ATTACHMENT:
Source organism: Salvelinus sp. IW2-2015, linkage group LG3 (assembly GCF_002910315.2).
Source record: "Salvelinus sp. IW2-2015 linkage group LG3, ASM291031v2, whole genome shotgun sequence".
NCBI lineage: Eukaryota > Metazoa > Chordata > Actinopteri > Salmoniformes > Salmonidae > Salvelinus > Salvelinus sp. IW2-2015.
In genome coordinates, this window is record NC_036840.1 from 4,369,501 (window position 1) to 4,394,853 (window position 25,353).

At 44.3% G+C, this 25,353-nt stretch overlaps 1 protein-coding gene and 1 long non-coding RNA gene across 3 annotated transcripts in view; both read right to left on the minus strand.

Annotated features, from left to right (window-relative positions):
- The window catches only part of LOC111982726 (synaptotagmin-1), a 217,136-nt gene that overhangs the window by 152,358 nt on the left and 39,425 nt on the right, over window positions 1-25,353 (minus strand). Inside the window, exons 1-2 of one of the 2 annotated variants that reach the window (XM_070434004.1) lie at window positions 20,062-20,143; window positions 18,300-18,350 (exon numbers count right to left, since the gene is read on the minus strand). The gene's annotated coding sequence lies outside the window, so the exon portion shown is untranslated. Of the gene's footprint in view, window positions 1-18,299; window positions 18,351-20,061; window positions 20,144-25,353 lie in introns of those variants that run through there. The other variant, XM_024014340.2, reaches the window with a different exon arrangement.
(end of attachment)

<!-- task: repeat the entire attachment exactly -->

Source organism: Salvelinus sp. IW2-2015, linkage group LG3 (assembly GCF_002910315.2).
Source record: "Salvelinus sp. IW2-2015 linkage group LG3, ASM291031v2, whole genome shotgun sequence".
NCBI lineage: Eukaryota > Metazoa > Chordata > Actinopteri > Salmoniformes > Salmonidae > Salvelinus > Salvelinus sp. IW2-2015.
In genome coordinates, this window is record NC_036840.1 from 4,369,501 (window position 1) to 4,394,853 (window position 25,353).

At 44.3% G+C, this 25,353-nt stretch overlaps 1 protein-coding gene and 1 long non-coding RNA gene across 3 annotated transcripts in view; both read right to left on the minus strand.

Annotated features, from left to right (window-relative positions):
- The window catches only part of LOC111982726 (synaptotagmin-1), a 217,136-nt gene that overhangs the window by 152,358 nt on the left and 39,425 nt on the right, over window positions 1-25,353 (minus strand). Inside the window, exons 1-2 of one of the 2 annotated variants that reach the window (XM_070434004.1) lie at window positions 20,062-20,143; window positions 18,300-18,350 (exon numbers count right to left, since the gene is read on the minus strand). The gene's annotated coding sequence lies outside the window, so the exon portion shown is untranslated. Of the gene's footprint in view, window positions 1-18,299; window positions 18,351-20,061; window positions 20,144-25,353 lie in introns of those variants that run through there. The other variant, XM_024014340.2, reaches the window with a different exon arrangement.